COLUMBIA — Nebraska fans have a reputation for being polite to visitors, no matter what the situation is on the field. But nicer fans doesn’t necessarily mean the playing environment is any easier.
“It’s hard to go into a place like that when you’ve got 85,000 or 90,000 screaming fans,” Missouri quarterback Chase Daniel said. “Even though all of them are really nice, they’re the greatest fans I’ve ever (encountered) except ours, it’s pretty frightening.”
As the Missouri Tigers found out in 2006, the Cornhuskers’ famed “Sea of Red” is a very intimidating foe and an important ally for its team.
“(We were) not very good,” Missouri defensive coordinator Matt Eberflus said of his defense’s 2006 performance against Nebraska. “We didn’t play very well, we didn’t execute very well, and, obviously, we were very disappointed in our team.”
In that last trip, the Tigers struggled on both sides of the ball in the first half and found themselves down three touchdowns after 30 minutes. Missouri outscored Nebraska in the second half, but it was too late to matter.
Daniel attributed that problem to youth on the 2006 team, and he admitted that he was shaking and scared when he last played in Lincoln.
“Even though I was a sophomore, it was the sixth or seventh game I had started,” Daniel said.
Inexperience shouldn’t be a problem for Missouri for this trip to Lincoln. Fourteen of the Tigers’ 22 starters played in the 2006 game at Nebraska and know what to expect from the Cornhuskers’ crowd. Eberflus said he hopes that will make a difference.
“You learn from those things, try to focus and get better,” he said. “I think we’ve hopefully matured from those experiences.”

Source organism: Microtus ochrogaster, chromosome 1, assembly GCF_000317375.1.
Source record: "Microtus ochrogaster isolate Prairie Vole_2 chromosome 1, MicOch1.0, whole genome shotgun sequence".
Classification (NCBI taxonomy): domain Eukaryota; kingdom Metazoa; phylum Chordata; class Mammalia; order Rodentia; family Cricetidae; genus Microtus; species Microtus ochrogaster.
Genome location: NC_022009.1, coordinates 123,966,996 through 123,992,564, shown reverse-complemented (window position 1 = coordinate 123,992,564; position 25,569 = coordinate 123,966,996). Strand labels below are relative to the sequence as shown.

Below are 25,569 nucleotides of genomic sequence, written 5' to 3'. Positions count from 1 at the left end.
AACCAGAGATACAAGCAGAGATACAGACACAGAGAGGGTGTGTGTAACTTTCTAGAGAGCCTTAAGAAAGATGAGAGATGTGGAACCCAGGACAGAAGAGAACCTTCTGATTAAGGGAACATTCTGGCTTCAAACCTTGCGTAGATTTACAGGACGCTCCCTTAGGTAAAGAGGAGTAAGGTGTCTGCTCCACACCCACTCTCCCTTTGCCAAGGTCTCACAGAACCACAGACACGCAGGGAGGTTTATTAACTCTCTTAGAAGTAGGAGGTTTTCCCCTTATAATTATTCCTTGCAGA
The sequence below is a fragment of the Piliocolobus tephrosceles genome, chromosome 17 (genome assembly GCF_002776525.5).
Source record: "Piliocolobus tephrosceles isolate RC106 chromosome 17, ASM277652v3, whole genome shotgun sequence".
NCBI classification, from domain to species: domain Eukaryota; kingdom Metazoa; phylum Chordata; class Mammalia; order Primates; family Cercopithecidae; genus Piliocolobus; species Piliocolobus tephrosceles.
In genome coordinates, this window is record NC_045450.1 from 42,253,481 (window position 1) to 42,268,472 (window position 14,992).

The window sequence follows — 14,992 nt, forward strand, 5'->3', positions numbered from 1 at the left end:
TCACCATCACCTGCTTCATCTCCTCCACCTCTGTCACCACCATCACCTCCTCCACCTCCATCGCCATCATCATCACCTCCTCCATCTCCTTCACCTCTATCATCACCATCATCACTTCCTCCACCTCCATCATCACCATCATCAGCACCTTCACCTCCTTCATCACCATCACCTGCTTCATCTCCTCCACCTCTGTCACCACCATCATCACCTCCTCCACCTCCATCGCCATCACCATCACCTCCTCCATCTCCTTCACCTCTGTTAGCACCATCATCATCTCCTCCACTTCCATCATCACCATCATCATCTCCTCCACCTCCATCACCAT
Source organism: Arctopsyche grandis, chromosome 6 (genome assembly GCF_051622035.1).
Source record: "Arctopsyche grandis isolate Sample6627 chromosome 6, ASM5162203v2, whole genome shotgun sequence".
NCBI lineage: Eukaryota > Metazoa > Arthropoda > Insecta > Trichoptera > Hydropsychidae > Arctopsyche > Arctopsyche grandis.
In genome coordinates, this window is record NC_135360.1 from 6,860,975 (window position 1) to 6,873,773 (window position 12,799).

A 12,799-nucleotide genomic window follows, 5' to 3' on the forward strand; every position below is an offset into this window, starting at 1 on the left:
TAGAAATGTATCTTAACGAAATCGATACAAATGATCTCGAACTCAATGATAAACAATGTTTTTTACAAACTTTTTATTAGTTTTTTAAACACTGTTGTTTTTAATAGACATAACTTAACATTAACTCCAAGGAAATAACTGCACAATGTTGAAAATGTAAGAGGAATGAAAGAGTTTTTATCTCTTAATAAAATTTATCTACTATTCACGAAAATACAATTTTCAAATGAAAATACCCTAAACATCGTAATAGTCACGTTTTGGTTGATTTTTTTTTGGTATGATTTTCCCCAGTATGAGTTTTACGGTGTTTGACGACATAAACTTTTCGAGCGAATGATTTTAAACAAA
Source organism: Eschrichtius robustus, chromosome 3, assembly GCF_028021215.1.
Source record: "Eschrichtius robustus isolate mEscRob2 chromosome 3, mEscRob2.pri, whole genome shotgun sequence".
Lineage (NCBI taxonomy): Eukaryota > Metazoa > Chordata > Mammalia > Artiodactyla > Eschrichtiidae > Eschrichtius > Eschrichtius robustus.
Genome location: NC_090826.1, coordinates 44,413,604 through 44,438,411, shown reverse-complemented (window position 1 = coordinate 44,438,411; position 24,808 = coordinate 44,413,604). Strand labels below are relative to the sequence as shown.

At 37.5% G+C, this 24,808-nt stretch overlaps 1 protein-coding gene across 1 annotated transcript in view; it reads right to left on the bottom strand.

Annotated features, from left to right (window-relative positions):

Safety William Moore, who is expected to return after missing two nonconference games, thinks that’s exactly the case.
“The players that we’ve got now (are the difference),” Moore said. “If you look back at the players we had, they weren’t bad guys, but when it came down to it, sometimes they’d (be) double-guessing themselves. The guys we’ve got now, they’re fighters. We’re competitors, and that’s why we’re where we’re at right now.”
How much the Tigers have matured has yet to be seen in 2008. Missouri’s trip to Nebraska will be the first time this season that it has either played a true road game or left its home state.
“That’s true, and I don’t know what to tell you,” Missouri coach Gary Pinkel said. “Hopefully, we can handle that. I think you embrace it; I think you like to play it. I think if you’re a competitor, you like being in that environment.”
That’s a perfect description of how linebacker Sean Weatherspoon views this trip.
“I think it’ll be fun,” he said. “We haven’t been on the road yet this year, so I think it’ll be a great experience for our team. It’ll definitely help us later on down the road, and I think we can go out there, focus and don’t worry about the crowd.”
But the crowd could be a big issue for the Tigers’ defense. Defensive tackle Ziggy Hood said the defense has struggled with communication this season and given up big plays as a result.
“We’ve been working on communication ever since it started happening,” Hood said. “(In this game), we (might) use hand signals or getting really close to each other and talking really loud.”
To help prepare for the Sea of Red, the Tigers will practice this week with the speakers on to simulate crowd noise. Pinkel said that is standard practice procedure before any road game the Tigers play, whether or not the crowd has a reputation.
But the atmosphere isn’t the concern for defensive end Stryker Sulak, who was a sophomore in 2006. He said poor execution on the Tigers’ part, not intimidation, was what cost them the last time they were in Lincoln.
“I think we handled it all right, (but) we made a lot of mistakes, especially on the defense,” Sulak said. “I had a lot of mistakes myself. But as a team, we’re more mature this time around. I think we can handle it this time, I think we’ll play well under pressure.”